In this year’s elections, however, researchers stated that another factor may be the explanation for the difference in results. João Feres Júnior, a political scientist at the Social and Political Institute from the State University of Rio de Janeiro (UERJ, in Portuguese) and coordinator of Manchetômetro (a press coverage tracking site for economics and politics), says that the main difference between the voting intention and what was shown by the electronic voting machines can be explained by Bolsonaro voters since the main news is the percentage of votes he received and that was not covered by the surveys. 

Continua após publicidade

“The only difference was found in Bolsonaro’s voting intention. In Lula's voting intention, the polls were right within and close to the margin of error”, he states. "I think the only possible answer to this, despite being a hypothesis, is that Bolsonaro voters are aloof from polls. That is, they avoid answering polls or, when they do so, they declare false information". The thing, says Feres Júnior, was “to capture the preference for Bolsonaro”.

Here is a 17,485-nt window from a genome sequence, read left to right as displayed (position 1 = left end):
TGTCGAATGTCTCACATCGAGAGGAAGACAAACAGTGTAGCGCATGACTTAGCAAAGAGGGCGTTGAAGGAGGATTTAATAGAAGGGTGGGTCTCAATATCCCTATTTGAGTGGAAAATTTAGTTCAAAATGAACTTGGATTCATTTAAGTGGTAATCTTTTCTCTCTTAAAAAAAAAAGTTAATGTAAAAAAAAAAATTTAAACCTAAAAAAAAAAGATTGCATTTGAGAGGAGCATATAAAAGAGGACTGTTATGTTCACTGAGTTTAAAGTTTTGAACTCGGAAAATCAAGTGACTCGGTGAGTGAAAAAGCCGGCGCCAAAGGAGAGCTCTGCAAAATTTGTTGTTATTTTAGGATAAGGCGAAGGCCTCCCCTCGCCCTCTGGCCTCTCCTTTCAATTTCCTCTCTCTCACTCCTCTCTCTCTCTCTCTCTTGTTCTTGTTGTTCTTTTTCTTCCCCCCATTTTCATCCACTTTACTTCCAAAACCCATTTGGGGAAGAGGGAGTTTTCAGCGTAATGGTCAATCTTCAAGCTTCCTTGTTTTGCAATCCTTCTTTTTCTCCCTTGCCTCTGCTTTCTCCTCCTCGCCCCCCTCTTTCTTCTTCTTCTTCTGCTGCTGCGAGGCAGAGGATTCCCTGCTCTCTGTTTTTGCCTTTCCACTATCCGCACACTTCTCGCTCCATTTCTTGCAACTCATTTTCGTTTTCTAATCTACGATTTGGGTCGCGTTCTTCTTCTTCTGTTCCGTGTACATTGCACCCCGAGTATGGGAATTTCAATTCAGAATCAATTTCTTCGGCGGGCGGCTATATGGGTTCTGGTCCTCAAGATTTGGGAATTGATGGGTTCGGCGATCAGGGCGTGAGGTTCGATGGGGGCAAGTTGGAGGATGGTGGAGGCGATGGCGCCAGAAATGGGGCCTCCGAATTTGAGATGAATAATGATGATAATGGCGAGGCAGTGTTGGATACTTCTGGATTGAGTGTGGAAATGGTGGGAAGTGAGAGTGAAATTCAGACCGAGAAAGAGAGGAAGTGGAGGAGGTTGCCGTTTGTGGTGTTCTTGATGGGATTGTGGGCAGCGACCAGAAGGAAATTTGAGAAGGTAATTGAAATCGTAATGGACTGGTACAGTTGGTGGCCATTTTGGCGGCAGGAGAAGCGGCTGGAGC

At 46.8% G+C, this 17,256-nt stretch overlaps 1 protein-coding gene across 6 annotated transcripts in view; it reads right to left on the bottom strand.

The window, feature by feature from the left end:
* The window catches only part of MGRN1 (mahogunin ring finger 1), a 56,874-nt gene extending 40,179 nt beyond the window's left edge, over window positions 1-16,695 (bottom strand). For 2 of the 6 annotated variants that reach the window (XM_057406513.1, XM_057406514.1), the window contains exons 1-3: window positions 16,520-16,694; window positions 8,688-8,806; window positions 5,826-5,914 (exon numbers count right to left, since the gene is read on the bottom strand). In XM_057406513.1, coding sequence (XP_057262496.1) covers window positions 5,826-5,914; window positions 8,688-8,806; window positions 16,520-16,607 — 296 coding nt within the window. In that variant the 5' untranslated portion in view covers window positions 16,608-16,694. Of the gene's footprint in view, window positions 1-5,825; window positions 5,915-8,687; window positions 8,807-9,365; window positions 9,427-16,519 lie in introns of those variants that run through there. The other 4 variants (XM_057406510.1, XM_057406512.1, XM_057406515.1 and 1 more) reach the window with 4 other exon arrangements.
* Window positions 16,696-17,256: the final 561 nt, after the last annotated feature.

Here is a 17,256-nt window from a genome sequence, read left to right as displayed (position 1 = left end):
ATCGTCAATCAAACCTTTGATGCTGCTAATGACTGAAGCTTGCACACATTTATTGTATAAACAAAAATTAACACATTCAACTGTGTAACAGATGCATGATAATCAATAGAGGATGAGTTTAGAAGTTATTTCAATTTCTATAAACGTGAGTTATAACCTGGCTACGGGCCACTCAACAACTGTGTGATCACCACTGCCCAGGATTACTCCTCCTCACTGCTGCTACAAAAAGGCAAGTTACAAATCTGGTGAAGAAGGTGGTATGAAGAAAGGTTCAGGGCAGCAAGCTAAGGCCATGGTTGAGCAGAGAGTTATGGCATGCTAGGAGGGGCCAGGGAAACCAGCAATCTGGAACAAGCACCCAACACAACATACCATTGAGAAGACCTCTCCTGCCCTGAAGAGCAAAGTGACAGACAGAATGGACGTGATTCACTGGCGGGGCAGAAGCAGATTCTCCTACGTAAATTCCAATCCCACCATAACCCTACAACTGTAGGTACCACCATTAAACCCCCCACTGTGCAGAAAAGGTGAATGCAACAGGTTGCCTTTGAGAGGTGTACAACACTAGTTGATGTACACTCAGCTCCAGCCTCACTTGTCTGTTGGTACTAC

Continua após publicidade

:: Editorial: October 2 is Brazil’s most important day since the country’s return to democracy ::

To explain this difference, some analysts have been using the theory of the so-called “shamed vote”. The thesis of the German political scientist Noelle-Neumann in her book The Spiral of Silence is that the perception that a certain candidate has an advantage leads voters to actually vote for that candidate, but this vote is not revealed in the voting intention polls.